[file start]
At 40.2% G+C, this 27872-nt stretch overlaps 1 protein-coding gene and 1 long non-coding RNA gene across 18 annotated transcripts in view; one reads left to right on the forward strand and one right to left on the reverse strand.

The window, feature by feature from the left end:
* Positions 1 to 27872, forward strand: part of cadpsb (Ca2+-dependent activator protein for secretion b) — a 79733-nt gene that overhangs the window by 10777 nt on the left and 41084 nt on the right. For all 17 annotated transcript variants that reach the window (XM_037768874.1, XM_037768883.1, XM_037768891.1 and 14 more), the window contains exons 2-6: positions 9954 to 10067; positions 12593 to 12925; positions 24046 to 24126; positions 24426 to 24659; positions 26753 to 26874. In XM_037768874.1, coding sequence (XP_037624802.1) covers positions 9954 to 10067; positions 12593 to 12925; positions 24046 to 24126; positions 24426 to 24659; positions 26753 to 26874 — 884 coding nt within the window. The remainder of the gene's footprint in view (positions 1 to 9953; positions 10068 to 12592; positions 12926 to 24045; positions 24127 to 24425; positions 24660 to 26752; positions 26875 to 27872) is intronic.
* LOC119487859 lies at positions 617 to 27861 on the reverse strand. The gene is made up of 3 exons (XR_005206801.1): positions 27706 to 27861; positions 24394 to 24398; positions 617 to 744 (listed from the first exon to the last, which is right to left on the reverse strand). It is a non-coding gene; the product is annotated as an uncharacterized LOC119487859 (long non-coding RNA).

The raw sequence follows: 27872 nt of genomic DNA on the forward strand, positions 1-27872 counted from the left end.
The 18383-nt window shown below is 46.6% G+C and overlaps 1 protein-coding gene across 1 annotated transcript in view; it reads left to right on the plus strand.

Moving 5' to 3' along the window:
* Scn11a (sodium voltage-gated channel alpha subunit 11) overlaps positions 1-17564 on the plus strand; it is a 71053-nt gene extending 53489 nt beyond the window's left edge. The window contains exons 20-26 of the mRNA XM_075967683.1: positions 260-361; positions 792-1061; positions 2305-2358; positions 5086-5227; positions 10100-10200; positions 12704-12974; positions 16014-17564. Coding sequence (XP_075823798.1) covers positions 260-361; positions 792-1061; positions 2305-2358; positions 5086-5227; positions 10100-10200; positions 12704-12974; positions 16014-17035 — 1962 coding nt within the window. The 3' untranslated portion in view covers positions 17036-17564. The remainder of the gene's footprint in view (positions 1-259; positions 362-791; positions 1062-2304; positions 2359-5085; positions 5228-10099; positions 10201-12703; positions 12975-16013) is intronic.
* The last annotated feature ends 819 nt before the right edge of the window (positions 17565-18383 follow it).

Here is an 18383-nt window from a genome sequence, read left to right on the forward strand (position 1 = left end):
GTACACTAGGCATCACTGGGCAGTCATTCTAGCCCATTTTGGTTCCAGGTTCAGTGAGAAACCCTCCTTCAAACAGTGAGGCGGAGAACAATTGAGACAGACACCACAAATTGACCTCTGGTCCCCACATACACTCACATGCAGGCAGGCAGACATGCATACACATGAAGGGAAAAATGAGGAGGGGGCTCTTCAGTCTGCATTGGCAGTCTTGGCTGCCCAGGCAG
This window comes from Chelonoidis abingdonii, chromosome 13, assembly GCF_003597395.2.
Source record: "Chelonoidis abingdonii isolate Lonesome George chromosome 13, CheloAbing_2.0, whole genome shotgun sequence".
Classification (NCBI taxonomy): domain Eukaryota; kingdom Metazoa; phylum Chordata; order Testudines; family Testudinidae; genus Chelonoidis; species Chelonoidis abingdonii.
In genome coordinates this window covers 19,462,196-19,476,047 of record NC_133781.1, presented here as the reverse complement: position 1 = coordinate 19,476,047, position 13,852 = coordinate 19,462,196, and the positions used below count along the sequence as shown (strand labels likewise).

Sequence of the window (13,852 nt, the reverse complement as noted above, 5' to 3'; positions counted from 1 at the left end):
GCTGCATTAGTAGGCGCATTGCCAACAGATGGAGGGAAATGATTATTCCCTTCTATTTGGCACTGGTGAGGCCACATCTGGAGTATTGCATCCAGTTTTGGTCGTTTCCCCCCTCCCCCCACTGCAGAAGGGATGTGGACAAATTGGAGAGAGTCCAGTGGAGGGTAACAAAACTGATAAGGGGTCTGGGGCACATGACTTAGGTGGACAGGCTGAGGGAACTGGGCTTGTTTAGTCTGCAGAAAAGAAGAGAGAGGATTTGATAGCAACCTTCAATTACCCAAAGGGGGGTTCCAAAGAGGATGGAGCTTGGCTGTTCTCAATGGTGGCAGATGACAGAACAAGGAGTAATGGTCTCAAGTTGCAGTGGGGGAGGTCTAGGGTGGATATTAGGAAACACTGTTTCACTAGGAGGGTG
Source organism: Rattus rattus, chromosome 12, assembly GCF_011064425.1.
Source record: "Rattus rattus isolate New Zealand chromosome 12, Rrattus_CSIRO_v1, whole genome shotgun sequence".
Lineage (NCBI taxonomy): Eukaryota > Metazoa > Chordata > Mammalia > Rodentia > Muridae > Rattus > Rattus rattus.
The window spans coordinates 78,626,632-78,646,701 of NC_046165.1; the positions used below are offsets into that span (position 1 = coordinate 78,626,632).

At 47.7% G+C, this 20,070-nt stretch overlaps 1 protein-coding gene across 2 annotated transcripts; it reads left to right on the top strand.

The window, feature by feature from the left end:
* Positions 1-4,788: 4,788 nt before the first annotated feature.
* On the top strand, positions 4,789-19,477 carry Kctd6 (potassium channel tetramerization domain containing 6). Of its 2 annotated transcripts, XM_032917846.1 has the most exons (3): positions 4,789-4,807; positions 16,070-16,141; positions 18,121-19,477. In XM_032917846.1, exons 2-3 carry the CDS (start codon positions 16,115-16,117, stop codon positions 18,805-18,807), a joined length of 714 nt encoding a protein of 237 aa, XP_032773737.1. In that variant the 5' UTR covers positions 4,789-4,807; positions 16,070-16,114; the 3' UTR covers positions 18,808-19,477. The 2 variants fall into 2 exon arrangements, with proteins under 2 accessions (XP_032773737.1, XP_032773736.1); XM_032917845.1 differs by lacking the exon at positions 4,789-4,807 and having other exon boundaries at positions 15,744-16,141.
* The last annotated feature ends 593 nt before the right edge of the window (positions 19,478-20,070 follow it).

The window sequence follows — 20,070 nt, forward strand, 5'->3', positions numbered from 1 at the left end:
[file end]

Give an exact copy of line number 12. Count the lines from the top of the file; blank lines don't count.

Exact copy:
This window comes from Chelonoidis abingdonii, chromosome 13, assembly GCF_003597395.2.